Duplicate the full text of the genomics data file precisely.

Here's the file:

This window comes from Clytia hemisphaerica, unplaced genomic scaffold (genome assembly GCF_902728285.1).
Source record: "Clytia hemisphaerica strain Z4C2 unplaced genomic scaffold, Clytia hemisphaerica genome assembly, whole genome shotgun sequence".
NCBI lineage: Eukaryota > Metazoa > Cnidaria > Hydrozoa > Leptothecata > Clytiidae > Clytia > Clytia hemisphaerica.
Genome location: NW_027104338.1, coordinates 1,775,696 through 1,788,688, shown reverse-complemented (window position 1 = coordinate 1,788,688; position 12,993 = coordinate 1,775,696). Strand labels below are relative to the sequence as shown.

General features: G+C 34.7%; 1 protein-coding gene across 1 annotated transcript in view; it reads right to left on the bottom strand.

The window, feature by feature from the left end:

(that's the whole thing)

This window comes from Clytia hemisphaerica, unplaced genomic scaffold (genome assembly GCF_902728285.1).
Source record: "Clytia hemisphaerica strain Z4C2 unplaced genomic scaffold, Clytia hemisphaerica genome assembly, whole genome shotgun sequence".
NCBI lineage: Eukaryota > Metazoa > Cnidaria > Hydrozoa > Leptothecata > Clytiidae > Clytia > Clytia hemisphaerica.
Genome location: NW_027104338.1, coordinates 1,775,696 through 1,788,688, shown reverse-complemented (window position 1 = coordinate 1,788,688; position 12,993 = coordinate 1,775,696). Strand labels below are relative to the sequence as shown.

General features: G+C 34.7%; 1 protein-coding gene across 1 annotated transcript in view; it reads right to left on the bottom strand.

The window, feature by feature from the left end: